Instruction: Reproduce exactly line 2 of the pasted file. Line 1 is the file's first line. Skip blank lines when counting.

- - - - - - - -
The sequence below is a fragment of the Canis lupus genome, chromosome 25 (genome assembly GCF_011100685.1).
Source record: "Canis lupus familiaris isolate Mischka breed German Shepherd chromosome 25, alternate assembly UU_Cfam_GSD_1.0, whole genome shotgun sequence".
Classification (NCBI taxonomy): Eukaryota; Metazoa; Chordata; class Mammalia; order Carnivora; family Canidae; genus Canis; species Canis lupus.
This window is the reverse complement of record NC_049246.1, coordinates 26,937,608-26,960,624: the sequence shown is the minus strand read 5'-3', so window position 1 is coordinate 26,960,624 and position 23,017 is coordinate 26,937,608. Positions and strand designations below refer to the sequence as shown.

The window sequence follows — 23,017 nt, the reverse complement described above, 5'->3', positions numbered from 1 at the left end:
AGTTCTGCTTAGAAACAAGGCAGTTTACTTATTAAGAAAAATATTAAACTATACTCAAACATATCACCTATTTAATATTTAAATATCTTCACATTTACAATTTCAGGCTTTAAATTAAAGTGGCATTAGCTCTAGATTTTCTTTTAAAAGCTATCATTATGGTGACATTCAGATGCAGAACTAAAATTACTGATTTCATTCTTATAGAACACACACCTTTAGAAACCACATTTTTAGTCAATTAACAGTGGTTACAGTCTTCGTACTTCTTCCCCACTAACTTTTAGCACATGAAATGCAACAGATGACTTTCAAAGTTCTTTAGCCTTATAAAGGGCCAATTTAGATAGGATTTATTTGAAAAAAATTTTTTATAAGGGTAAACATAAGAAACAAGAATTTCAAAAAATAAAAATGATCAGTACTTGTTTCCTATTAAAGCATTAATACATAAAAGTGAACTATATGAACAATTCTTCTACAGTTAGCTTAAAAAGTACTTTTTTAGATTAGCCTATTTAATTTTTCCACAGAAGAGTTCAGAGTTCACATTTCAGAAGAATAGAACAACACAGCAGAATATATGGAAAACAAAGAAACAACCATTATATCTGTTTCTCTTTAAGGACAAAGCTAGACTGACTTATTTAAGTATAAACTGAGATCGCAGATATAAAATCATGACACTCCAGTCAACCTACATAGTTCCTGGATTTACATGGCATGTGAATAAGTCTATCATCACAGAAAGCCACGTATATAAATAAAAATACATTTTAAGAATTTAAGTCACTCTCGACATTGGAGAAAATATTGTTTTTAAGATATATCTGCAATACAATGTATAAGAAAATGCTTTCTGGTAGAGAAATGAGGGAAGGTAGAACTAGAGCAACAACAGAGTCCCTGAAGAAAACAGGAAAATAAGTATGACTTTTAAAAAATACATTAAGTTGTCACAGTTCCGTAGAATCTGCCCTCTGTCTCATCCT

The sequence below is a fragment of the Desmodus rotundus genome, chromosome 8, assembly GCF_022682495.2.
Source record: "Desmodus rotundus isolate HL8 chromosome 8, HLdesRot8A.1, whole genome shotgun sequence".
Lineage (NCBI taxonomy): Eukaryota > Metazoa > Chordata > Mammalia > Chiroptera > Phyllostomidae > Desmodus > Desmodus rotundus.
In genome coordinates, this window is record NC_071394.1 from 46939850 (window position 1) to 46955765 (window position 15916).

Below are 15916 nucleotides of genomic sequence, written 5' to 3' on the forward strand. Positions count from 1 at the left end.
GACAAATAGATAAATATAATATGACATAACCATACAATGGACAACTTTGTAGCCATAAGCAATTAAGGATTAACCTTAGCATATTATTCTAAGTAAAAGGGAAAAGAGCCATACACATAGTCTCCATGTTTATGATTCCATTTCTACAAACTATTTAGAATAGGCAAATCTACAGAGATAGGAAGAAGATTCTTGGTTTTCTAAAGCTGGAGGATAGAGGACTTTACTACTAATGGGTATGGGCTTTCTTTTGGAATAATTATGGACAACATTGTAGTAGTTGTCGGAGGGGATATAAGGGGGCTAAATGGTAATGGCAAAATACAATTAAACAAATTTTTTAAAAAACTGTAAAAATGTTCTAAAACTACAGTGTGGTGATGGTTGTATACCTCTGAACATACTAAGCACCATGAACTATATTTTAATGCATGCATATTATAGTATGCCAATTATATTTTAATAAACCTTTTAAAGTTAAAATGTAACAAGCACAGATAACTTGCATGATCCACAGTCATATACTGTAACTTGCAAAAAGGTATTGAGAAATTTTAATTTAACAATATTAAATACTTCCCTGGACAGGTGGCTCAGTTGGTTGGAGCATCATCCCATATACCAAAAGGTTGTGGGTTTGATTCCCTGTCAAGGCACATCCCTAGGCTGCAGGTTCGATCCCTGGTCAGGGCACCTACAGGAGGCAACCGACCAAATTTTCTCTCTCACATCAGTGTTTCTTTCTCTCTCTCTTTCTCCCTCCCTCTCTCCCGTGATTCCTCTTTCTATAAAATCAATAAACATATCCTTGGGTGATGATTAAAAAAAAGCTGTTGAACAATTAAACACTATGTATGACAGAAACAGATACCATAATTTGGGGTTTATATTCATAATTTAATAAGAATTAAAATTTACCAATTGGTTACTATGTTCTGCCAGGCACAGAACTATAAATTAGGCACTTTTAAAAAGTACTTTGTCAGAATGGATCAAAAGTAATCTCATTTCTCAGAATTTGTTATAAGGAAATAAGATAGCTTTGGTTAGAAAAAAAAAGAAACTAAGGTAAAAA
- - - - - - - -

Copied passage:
Source record: "Canis lupus familiaris isolate Mischka breed German Shepherd chromosome 25, alternate assembly UU_Cfam_GSD_1.0, whole genome shotgun sequence".